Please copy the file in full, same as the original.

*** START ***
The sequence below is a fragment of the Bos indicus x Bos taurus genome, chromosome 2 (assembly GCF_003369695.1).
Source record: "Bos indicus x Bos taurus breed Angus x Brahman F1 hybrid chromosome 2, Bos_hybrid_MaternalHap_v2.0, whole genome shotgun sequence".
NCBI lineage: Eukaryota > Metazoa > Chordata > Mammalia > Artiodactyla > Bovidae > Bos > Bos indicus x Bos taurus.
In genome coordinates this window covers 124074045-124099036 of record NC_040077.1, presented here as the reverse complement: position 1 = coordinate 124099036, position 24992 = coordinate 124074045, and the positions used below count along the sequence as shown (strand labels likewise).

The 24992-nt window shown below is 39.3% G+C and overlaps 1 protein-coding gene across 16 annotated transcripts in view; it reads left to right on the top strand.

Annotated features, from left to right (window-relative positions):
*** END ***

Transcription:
The sequence below is a fragment of the Bos indicus x Bos taurus genome, chromosome 2 (assembly GCF_003369695.1).
Source record: "Bos indicus x Bos taurus breed Angus x Brahman F1 hybrid chromosome 2, Bos_hybrid_MaternalHap_v2.0, whole genome shotgun sequence".
NCBI lineage: Eukaryota > Metazoa > Chordata > Mammalia > Artiodactyla > Bovidae > Bos > Bos indicus x Bos taurus.
In genome coordinates this window covers 124074045-124099036 of record NC_040077.1, presented here as the reverse complement: position 1 = coordinate 124099036, position 24992 = coordinate 124074045, and the positions used below count along the sequence as shown (strand labels likewise).

The 24992-nt window shown below is 39.3% G+C and overlaps 1 protein-coding gene across 16 annotated transcripts in view; it reads left to right on the top strand.

Annotated features, from left to right (window-relative positions):